Q: I am straight. Why should I go?
A: There are many LGBT Singaporeans around you. They may not be easy to identify, but they are your sisters and brothers, sons and daughters, colleagues and bosses, teachers and schoolmates, doctors and lawyers, etc. Though more LGBT individuals are slowly emerging into the mainstream, present societal attitudes keep many of them from coming out of the closet. They fear that their honesty will cost them their family, friends, and even their jobs.
We believe that strong relationships are built on love and understanding, not fear and secrecy. Unfortunately, most LGBT individuals in Singapore do not enjoy the basic freedom of being who they are in front of their loved ones. Your presence on 15 May 2010 can help to change that. It may be a small gesture, perhaps with little direct impact on the actual lives of others, but we believe that this symbol of support and solidarity will go a long way.
Q: Why the ‘Family’ theme this year?
A: We believe the theme we’ve chosen this year is highly relevant to Singapore. Family is the most basic unit of our society. Strong families make for a strong, cohesive society. As such, the 2010 campaign hopes to bring LGBT Singaporeans closer to their families. Plus, Pink Dot will take place on the International Day of the Family – which makes this a very apt theme.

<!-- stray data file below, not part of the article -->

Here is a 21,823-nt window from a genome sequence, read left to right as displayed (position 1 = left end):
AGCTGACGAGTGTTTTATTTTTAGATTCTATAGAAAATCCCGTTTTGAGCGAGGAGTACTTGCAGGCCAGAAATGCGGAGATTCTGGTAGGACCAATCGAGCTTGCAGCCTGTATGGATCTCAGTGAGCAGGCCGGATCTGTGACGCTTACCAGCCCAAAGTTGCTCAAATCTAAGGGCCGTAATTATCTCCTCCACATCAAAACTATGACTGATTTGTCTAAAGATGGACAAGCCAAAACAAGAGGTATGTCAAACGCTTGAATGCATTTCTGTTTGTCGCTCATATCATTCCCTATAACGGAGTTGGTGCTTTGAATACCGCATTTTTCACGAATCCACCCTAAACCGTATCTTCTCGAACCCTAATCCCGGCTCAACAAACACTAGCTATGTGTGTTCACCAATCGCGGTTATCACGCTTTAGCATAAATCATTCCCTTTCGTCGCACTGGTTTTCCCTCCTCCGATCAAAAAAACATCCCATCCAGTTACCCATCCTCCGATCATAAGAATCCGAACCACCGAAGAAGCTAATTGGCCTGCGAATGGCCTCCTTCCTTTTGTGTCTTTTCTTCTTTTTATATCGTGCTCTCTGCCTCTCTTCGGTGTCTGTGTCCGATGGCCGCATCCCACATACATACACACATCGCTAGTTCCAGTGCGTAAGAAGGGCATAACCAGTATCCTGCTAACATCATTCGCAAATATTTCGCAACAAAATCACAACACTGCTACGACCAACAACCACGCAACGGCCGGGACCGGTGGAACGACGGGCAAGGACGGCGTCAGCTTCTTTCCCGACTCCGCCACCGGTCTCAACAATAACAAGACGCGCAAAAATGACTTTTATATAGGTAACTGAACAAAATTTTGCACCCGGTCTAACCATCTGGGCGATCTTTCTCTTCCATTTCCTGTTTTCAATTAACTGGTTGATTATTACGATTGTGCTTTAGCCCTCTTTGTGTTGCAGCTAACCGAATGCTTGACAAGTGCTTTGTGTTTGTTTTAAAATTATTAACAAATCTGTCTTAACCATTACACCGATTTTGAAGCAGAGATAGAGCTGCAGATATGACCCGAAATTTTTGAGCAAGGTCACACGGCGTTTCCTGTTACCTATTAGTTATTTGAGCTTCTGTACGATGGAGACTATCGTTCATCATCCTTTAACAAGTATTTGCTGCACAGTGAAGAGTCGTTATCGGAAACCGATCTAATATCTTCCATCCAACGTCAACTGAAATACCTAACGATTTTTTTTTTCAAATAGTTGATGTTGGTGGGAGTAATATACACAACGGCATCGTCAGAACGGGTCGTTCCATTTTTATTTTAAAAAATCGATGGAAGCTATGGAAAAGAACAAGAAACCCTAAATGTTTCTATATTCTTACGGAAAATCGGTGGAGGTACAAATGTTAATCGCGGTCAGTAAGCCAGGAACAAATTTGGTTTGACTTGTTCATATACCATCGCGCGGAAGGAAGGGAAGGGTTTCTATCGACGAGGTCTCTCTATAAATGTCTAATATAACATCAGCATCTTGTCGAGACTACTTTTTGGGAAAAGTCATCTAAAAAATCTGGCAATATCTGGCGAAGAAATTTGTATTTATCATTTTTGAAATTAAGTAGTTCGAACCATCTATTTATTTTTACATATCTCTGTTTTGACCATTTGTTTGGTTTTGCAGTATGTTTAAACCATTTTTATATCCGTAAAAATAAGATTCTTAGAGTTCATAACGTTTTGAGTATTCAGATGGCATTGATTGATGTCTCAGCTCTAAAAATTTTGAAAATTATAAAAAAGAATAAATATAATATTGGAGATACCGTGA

Q: How did you come across those real-life stories highlighted on your videos and blog?
A: We asked our friends, who then asked their friends, friends’ friends and friends’ friends’ friends. We realised through this process that while most LGBT Singaporeans desire closer relationships with their families, many fear the price of honesty. We hope that the stories shared in the Pink Dot 2010 campaign will provide optimism. To the eight families who have bravely stepped forward to inspire us, we remain eternally grateful.
Q: I know someone who might be LGBT. What should I do?
A: It helps to be equipped with knowledge. It also helps to speak with people who share similar experiences. We’ve compiled a resource list from which you can draw upon.
Q: Who are the people behind this campaign and event?
A: Volunteers who believe that Singapore can be a better place if we all just exercise a bit more love and understanding.
Q: Singapore is a largely conservative country. How can you organize such an event?
A: We love Singapore. This is our home and we believe that diversity is a cornerstone to our multicultural civil society. Like it or not, LGBT Singaporeans exist. We know that many people may not be in support of their fellow LGBT citizens. That is why campaigns like Pink Dot are important. They serve to foster public understanding, and through that, work towards building greater social cohesion.
Q: What can I do to help?
A: You can start by joining our Facebook page. Ask your family and friends to join too! When we need volunteers, that’s where we’d normally post requests. Alternatively, you can also drop us an email. At the end of the day, every additional person who comes forward to support us is one more voice helping to bring about mutual understanding and respect for Singaporeans, gay and straight.